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Maize Seeds, Agroecology and the (De)coloniality of Agriculture in Malawi and South Africa

Corn planted in rows

Author: Rachel Bezner Kerr

By Our Faculty

Farmer-managed seed systems and the conservation of agrobiodiversity are increasingly recognized as important components of food and seed sovereignty. In contrast, hybrid, genetically modified (GM), and, increasingly, gene-edited crops continue to be promoted by Green Revolution proponents as a “climate smart” package that includes fertilizers, pesticides, purchased seeds, and links to global markets.

Influencing seed laws and policies to support the uptake of modern crop varieties has been a key entry point in many countries, facilitated by networks of foreign donors, philanthropists, governments, and multinational companies. Using the case of South Africa, where GM crops have been grown for several decades, we provide insights on implications for Malawi, which passed a Seed Act in 2022, implicitly supporting GM crops. Both countries have histories of colonial agriculture with strong policy support for modern, hybrid varieties of maize, and the replacement (and displacement) of local, open-pollinated maize varieties. In South Africa, several studies have revealed the contamination of smallholder fields and seed systems.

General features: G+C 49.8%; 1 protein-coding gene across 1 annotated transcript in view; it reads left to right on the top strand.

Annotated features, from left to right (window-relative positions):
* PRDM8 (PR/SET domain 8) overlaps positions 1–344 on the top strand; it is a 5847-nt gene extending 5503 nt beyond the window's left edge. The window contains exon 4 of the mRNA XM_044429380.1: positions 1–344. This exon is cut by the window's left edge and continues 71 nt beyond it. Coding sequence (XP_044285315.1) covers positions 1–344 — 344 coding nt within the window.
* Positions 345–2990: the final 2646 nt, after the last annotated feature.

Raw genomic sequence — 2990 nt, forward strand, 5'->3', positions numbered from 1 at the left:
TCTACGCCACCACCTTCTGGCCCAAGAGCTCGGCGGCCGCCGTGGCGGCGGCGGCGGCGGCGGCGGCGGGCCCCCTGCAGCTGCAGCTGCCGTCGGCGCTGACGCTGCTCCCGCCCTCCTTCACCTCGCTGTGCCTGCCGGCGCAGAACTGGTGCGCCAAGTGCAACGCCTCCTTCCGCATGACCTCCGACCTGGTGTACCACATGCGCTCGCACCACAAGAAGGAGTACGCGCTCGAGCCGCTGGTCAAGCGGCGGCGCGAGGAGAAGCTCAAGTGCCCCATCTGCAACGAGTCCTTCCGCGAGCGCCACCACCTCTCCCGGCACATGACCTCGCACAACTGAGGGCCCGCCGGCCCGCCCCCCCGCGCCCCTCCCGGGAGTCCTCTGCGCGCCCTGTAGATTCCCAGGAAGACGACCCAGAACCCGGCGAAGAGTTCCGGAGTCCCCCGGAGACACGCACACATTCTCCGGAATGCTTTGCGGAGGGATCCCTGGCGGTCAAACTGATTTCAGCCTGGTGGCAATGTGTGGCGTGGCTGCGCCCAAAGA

Through a political ecology lens, we explore how maize and its cotechnologies were commodified in South Africa and Malawi, and what South African experiences of GM crop adoption in smallholder farming systems can tell us about the challenges to be faced by smallholder Malawian farmers. We reveal how colonial histories and ongoing colonialities of power, knowledge, being, and nature continue to shape the character and form of agriculture in both countries, running counter to the needs of agroecological smallholder farmers and their ways of knowing and being.

We conclude by envisioning what reimagined, transformed and decolonial approaches for food and agriculture might look like on the African continent, and how they might contribute toward the attainment of food and seed sovereignty and an agroecological future.


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Publication Details

Publication Year: 2024

Journal: Elementa: Science of the Anthropocene